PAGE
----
Community knowledge, perceptions and beliefs towards utilization of insecticide treated nets in Busia District, Uganda.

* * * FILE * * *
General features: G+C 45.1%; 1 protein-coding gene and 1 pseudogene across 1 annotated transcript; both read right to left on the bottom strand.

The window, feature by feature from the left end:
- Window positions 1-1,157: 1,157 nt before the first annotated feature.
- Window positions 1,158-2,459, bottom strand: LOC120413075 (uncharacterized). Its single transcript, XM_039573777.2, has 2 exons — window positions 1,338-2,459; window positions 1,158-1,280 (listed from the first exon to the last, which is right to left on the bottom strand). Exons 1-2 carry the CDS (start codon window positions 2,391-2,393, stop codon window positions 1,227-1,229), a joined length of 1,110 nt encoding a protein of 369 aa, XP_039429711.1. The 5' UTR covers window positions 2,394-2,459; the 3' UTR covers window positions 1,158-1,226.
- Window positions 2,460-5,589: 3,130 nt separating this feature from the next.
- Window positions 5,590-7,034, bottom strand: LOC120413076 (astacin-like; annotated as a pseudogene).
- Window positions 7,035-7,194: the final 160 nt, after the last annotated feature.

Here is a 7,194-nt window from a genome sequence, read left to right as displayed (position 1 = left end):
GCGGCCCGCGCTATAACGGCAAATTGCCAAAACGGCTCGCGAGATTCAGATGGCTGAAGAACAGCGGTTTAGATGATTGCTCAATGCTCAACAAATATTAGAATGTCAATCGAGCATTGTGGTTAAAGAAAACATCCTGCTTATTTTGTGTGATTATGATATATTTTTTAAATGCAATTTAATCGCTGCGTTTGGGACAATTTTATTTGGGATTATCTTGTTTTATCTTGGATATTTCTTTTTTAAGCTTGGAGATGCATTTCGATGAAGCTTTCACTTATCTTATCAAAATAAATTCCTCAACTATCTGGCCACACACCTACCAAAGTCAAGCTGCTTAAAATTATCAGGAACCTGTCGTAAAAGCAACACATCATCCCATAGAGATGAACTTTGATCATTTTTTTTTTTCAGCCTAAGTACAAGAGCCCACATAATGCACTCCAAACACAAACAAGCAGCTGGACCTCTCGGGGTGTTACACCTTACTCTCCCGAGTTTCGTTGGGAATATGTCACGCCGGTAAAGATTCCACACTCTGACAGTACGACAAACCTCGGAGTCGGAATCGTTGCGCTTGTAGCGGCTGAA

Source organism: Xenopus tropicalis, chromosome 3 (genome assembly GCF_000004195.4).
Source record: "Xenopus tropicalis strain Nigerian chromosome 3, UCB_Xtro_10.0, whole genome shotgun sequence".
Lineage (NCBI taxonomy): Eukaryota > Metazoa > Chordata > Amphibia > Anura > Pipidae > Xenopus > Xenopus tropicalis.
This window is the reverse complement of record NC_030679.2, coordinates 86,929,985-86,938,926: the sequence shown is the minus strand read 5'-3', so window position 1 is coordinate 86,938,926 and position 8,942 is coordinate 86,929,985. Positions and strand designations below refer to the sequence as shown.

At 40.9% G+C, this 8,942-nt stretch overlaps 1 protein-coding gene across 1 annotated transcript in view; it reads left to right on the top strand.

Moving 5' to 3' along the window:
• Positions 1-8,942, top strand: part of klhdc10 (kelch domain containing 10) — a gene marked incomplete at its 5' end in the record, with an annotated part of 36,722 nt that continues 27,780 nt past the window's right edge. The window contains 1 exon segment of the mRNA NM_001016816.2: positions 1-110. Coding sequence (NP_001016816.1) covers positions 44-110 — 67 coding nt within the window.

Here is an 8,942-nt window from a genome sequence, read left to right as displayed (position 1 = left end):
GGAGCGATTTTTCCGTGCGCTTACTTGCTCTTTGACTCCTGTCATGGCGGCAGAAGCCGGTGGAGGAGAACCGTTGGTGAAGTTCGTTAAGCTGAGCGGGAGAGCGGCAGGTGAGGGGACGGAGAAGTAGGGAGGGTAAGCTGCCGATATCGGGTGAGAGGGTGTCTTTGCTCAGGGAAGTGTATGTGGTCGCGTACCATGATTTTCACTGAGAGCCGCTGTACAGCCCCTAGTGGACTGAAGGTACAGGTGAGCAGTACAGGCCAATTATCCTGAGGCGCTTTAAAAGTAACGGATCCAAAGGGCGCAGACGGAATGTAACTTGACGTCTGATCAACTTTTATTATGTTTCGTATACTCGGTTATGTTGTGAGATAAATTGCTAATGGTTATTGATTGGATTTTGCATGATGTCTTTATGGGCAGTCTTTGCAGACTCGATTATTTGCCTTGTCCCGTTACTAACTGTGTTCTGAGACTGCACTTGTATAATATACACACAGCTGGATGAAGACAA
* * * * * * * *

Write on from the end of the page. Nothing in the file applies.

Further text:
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BACKGROUND: Use of insecticide treated nets (ITNs) is one of the proven effective malaria control methods. One of the major challenges to ITNs utilization has been access to the ITNs. Busia is one of the districts in which ITNs were massively distributed in some of its sub counties with up to over 85% coverage through the Global fund and other partners in February 2007. A preliminary survey conducted in the district found only 46.7% households consistently used the ITNs, reasons for low and inconsistent ITNS utilization were not known despite access to the nets. STUDY OBJECTIVES: The main objective of the study was to assess the community knowledge, perceptions and beliefs towards utilisation of ITNs at household levels. METHODOLOGY: A Cross sectional study employing three stage sampling in two sub counties, selected 275 household heads or their spouses who were interviewed using self administered questionnaires. Eight FGDs and 9KIIs were conducted with constructs of the health belief model. Analysis of quantitative data was done using SPSS 11.5 and qualitative data was analysed manually using qualitative manifest content analysis using a master sheet. RESULTS: There was low knowledge on ITN use, only 10.9% (30/275) had combined knowledge on the importance, use and maintenance of ITNs. About 42.5% (117/275) reported to have used the ITNs immediately after hanging up the net, 21.1% (58/275) washed the nets with a detergent and over half, 50.5% (139/275) of the participants always hung their nets in sunlight after washing. Only 22.5% (62/275) of the respondents reported to have had sensitization on ITNs and their use before receipt of the ITNs. Respondents that reported to have had sensitization about ITNs before their receipt were 3.09 times more likely to have knowledge on ITN use (AOR 3.09; 95%CI I.36-7.05). Households in Busitema sub county were less likely to have knowledge on ITN use (AOR, 0.299; 95%CI= 0.118-0.756). Knowledge gaps on malaria transmission were evident from the FGDs. Community perceptions on severity and susceptibility to malaria were high, but with low risk perception. Mosquito nets were perceived to be beneficial especially against mosquito bites and nuisance than for malaria prevention. Some of the community members were reported to have diverted the nets for other purposes including, trapping white ants and filtering a local brew among others especially in Lunyo Sub County. About 77.5% (213/275) of the respondents had atleast a fear regarding ITN use and also reported a challenge to consistently in ITN use. The perceived barriers to ITN use were issues like, the insecticide in the nets could easily catch fire amongst others. Respondents from Busitema Sub County were less likely to have a perceived barrier to ITN use (AOR, 0.37, 95%CI 0.181-0.76). FGDs and KIIs depicted a strong belief amongst some of the communities that ITNs were unsafe, about 51.4% (142/275) of the respondents did not believe in the safety of the ITNs. Respondents from households that had had under fives by the time of net distribution were 4.05 times more likely to believe in ITN use (OR 4.05, 95% CI 1.25-16.95). CONCLUSIONS: There were knowledge gaps on ITN use, possibly due to inadequate sensitization on ITN use before the massive distribution. This could have partly contributed to the perceived barriers and the strong belief that the ITNs were not safe. The knowledge gap found on ITN maintenance contributed to loss of the insecticide in the nets through improper washing and drying of the nets which led to reduction in effectiveness of the ITNs. The DHT in Busia needs to strengthen community sensitization with emphasis on malaria transmission and ITN use, addressing the knowledge gaps, perceived barriers and negative beliefs. Massive re-treatment of all the ITNs that are still in good condition should be carried out following adequate sensitization.